Press release: The message from Hungary was clear – this LGBTIQ referendum is invalid

Brussels, 4 April 2022

Yesterday, on Sunday, 3rd April, Hungarians took to the polls to vote on the parliamentary elections and on a referendum on the rights of LGBTIQ persons. 

While the Fidesz party managed to win a majority in the parliamentary elections, the referendum was invalid as it did not gather the necessary votes to reach the threshold (50% of voters voting either ‘yes’ or ‘no’). The message of the voters is clear: this referendum is invalid and should have never been put forward.

Malin Björk MEP (Left), Vice-President of the LGBTI Intergroup and European shadow rapporteur on the rule of law situation in Hungary, comments:

Despite the worrying result of the elections, which gave Orbán yet another 2/3 majority, Hungarians have resolutely voted against the validity of this sham referendum. The government wanted to draw legitimacy from voter turnout for its anti-LGBTIQ legislation, but the voters’ invalidation of this scapegoating is clear: there is no majority support in Hungary for discrimination, inequality and ostracization of LGBTQI people.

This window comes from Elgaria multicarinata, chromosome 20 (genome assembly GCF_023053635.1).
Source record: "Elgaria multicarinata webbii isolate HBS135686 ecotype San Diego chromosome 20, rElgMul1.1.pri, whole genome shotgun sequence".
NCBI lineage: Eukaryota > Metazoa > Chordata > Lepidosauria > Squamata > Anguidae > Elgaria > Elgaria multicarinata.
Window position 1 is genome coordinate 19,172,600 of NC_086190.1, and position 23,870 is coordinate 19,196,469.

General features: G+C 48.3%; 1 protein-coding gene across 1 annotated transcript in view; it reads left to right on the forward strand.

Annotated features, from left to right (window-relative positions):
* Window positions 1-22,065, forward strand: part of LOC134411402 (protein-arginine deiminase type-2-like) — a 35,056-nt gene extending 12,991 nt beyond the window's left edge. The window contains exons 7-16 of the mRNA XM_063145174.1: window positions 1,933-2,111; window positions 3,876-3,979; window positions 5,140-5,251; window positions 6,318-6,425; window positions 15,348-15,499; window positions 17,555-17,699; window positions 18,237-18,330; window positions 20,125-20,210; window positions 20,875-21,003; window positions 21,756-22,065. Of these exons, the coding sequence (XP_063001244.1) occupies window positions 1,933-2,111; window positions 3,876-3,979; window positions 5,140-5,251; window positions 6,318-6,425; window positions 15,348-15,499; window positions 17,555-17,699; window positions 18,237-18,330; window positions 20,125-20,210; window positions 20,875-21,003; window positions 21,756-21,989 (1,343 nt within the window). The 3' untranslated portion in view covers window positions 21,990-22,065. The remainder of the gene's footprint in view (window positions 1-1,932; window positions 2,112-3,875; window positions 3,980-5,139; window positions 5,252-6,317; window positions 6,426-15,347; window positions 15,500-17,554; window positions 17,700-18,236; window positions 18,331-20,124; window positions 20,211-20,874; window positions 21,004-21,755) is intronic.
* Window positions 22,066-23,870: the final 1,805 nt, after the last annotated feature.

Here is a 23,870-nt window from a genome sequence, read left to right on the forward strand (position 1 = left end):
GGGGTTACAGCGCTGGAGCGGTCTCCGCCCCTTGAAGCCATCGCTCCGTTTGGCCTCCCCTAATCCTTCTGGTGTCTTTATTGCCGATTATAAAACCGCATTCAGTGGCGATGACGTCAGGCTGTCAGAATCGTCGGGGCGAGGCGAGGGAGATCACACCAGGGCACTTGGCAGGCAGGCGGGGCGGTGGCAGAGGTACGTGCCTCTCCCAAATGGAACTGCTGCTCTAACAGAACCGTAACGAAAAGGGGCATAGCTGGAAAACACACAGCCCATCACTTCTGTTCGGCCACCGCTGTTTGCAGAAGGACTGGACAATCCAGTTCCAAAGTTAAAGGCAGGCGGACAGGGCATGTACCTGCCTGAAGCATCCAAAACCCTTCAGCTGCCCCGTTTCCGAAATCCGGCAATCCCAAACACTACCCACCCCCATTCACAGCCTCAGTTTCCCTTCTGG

Gwendoline Delbos-Corfield MEP (Greens-EFA), LGBTI Intergroup Member and European rapporteur on the rule of law situation in Hungary, concludes:

The situation in Hungary is dire. The voters have voted in favour of yet another Fidesz-led government in a context where corruption is rampant, rule of law and democracy are deteriorating further and attacking human rights became normalised. Yet, the voters have also spoken against this referendum, giving a slight ray of hope. The message for the rest of Europe is clear: the government’s stance on LGBTIQ rights is the government’s alone and it draws no support from the population.

Background information:

Hungary is currently the subject of an Article 7 TEU procedure, started by the European Parliament in 2018.[1]

On 15 July 2021, the Commission initiated infringement procedures against Hungary due to the ‘anti-LGBTIQ’ law adopted in Parliament.[2]

[1] European Parliament (12 September 2018), “Rule of law in Hungary: Parliament calls on the EU to act”, accessible at

[2] European Commission (15 July 2021), “EU founding values: Commission starts legal action against Hungary and Poland for violations of fundamental rights of LGBTIQ people”, accessible at


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